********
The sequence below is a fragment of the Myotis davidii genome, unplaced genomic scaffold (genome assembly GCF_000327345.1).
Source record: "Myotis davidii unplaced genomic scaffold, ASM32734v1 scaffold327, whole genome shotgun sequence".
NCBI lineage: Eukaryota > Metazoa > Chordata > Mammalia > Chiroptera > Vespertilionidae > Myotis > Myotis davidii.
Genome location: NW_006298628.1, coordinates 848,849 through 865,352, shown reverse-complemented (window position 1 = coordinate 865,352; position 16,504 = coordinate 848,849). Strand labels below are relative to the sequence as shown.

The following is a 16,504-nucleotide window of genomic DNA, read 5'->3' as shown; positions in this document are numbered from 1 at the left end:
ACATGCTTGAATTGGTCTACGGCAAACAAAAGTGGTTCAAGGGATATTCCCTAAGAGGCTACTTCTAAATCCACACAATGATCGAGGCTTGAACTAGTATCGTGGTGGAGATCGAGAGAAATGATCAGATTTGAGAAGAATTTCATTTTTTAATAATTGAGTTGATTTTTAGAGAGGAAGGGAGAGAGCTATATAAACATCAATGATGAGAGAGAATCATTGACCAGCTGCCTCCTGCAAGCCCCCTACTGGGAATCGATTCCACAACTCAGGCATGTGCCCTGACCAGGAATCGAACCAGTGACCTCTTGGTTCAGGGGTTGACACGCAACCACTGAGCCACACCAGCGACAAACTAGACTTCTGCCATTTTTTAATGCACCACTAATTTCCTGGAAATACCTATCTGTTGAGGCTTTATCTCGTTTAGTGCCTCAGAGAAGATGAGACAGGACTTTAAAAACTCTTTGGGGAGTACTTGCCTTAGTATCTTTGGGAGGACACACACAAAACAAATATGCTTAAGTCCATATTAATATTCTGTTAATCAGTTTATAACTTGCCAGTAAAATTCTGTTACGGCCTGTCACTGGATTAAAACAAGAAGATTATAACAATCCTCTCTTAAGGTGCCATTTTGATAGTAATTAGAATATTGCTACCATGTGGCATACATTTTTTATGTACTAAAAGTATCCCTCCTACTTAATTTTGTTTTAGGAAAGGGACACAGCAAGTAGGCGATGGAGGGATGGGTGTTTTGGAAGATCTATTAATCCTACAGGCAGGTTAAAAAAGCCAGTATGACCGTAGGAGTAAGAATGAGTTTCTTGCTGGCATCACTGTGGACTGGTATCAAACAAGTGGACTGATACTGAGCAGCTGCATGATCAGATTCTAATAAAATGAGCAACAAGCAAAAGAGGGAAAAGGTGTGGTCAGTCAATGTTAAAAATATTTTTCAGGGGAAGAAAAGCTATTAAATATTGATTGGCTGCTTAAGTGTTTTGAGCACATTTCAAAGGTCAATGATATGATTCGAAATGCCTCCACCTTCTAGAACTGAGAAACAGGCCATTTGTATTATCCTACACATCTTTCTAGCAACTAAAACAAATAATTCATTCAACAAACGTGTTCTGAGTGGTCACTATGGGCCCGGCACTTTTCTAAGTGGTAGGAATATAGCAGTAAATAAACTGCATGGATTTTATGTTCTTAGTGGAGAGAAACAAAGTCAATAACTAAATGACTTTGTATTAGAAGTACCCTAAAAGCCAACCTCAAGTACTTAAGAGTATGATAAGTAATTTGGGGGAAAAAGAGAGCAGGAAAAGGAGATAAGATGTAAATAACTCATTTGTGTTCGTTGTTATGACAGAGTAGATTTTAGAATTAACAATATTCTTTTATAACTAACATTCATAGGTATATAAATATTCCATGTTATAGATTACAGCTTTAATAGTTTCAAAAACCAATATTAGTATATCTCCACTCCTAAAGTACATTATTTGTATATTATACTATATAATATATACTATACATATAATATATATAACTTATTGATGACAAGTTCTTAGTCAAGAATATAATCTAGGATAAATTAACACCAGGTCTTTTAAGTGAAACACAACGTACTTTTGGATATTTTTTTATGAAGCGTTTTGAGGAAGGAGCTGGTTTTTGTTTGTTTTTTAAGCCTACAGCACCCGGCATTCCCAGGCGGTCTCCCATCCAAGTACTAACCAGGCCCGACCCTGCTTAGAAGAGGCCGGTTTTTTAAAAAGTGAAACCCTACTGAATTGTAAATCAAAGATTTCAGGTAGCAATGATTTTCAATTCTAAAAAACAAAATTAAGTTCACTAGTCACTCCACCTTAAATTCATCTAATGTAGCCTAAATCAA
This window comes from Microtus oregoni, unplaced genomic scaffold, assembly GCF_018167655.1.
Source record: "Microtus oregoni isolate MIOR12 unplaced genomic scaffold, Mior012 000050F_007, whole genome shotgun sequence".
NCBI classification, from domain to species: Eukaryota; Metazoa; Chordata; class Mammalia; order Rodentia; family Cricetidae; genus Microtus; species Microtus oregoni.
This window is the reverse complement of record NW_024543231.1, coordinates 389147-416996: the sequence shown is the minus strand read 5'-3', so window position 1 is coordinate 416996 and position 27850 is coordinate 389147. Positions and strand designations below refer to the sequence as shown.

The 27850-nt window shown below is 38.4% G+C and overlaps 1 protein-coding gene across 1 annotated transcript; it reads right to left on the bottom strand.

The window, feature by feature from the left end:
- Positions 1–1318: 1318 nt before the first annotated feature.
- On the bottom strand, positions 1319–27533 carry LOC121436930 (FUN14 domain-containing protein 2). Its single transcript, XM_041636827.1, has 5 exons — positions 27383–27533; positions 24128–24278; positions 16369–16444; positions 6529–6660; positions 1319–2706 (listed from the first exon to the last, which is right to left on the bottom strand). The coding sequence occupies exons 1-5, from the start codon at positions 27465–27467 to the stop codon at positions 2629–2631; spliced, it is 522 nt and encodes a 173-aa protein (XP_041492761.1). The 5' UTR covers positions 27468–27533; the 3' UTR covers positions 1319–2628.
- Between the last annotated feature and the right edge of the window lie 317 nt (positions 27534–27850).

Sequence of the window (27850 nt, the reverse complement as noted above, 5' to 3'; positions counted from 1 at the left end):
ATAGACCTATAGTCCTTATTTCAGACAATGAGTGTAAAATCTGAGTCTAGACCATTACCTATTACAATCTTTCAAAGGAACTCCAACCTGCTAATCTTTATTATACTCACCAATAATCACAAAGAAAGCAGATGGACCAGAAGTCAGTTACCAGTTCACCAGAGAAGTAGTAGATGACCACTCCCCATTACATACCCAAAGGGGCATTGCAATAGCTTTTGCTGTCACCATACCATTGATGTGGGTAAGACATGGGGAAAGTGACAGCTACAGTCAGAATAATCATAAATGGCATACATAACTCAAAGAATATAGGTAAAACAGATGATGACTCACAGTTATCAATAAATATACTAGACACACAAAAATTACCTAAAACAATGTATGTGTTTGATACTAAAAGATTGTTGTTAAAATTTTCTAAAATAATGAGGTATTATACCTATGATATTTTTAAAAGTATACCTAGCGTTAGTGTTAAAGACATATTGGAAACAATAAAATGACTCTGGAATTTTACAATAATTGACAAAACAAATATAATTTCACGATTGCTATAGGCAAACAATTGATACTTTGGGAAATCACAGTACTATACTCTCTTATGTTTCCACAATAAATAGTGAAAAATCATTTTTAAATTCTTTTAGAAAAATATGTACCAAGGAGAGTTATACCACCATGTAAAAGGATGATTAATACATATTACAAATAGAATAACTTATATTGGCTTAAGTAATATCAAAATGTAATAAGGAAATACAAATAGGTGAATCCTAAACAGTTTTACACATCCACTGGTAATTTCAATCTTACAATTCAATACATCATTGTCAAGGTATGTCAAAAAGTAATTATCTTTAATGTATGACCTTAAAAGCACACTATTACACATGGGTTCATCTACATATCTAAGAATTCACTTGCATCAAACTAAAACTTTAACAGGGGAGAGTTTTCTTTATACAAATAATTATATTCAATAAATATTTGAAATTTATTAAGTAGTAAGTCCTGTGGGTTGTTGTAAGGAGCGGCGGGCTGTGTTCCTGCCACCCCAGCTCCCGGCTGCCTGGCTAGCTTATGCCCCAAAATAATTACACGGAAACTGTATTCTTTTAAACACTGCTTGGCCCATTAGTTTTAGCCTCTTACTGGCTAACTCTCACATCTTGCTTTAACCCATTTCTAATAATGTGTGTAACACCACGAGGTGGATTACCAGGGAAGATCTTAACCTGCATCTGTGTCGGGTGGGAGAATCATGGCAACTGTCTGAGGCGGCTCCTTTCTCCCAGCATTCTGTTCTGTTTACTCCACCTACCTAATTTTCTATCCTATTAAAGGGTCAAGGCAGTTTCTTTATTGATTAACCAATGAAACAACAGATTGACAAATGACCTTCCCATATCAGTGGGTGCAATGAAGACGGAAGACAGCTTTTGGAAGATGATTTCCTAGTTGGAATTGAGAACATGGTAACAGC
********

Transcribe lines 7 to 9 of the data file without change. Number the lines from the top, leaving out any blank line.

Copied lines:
This window comes from Microtus oregoni, unplaced genomic scaffold, assembly GCF_018167655.1.
Source record: "Microtus oregoni isolate MIOR12 unplaced genomic scaffold, Mior012 000050F_007, whole genome shotgun sequence".
NCBI classification, from domain to species: Eukaryota; Metazoa; Chordata; class Mammalia; order Rodentia; family Cricetidae; genus Microtus; species Microtus oregoni.